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**KUDER-RICHARDSON FORMULA 20**

The Kuder and Richardson Formula 20 test checks the internal consistency of measurements with dichotomous choices. It is equivalent to performing the split half methodology on all combinations of questions and is applicable when each question is either right or wrong. A correct question scores 1 and an incorrect question scores 0. The test statistic is where k = number of questions pj = number of people in the sample who answered question j correctly qj = number of people in the sample who didn’t answer question j correctly σ2 = variance of the total scores of all the people taking the test = VARP(R1) where R1 = array containing the total scores of all the people taking the test.

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**KUDER-RICHARDSON FORMULA 20 EXAMPLE(1/2)**

Example 1: A questionnaire with 11 questions is administered to 12 students. The results are listed in the upper of Figure 1. Determine the reliability of the questionnaire using Kuder and Richardson Formula 20. Figure 1 – Kuder and Richardson Formula 20 for Example 1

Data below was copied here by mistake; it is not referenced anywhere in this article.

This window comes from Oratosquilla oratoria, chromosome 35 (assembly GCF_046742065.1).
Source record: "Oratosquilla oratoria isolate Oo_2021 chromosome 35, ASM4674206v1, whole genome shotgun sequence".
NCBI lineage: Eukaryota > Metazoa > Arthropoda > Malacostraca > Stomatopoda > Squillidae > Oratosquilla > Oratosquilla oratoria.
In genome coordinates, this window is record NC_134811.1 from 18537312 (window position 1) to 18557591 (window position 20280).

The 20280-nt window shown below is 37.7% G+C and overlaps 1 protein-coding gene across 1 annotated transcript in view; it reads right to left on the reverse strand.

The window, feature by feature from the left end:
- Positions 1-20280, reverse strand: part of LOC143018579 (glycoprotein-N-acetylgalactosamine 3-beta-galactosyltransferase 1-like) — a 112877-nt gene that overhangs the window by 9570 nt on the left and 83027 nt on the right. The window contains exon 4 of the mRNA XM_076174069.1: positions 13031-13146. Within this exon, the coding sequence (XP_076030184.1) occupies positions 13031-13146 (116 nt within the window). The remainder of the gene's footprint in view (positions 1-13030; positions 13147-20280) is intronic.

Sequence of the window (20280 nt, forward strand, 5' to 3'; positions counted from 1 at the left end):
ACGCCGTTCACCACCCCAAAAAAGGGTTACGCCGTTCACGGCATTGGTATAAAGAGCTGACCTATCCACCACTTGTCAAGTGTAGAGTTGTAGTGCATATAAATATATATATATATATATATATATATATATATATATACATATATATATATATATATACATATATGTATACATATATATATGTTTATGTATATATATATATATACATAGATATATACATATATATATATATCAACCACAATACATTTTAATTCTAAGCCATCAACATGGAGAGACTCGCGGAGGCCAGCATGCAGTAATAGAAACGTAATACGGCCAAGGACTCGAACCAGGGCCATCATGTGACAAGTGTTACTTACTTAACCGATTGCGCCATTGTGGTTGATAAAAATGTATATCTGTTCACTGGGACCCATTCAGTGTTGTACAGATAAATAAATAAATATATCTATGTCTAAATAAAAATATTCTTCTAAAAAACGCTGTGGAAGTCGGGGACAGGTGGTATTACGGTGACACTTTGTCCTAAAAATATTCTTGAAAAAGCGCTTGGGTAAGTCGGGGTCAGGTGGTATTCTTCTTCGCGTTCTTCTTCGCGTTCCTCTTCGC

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**KUDER-RICHARDSON FORMULA 20 EXAMPLE(2/2)**

The values of p in row 18 are the percentage of students who answered that question correctly. We can calculate ρKR20 as described in Figure 2. The value ρKR20 = shows that the test has high reliability. Figure 2 – Key formulas for worksheet in Figure 1

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**Internal Consistency Reliability**

Content sampling is a source of error for both split-half reliability and coefficient alpha. For split-half reliability, content sampling refers to the error resulting from differences between the content of the two halves of the test (i.e., the items included in one half may better fit the knowledge of some examinees than items in the other half); for coefficient alpha, content (item) sampling refers to differences between individual test items rather than between test halves.

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**CRONBACH'S COEFFICIENT ALPHA**

One problem with the split-half method is that the reliability estimate obtained using any random split of the items is likely to differ from that obtained using another. One solution to this problem is to compute the Spearman-Brown corrected split-half reliability coefficient for every one of the possible split-halves and then find the mean of those coefficients. This mean is known as Cronbach’s alpha. Cronbach’s alpha is superior to Kuder and Richardson Formula 20 since it can be used with continuous and non-dichotomous data. In particular, it can be used for testing with partial credit and for questionnaires using a Likert scale.

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**CRONBACH'S COEFFICIENT ALPHA**

Definition 1: Given variable x1, …, xk and x0 = and Cronbach’s alpha is defined to be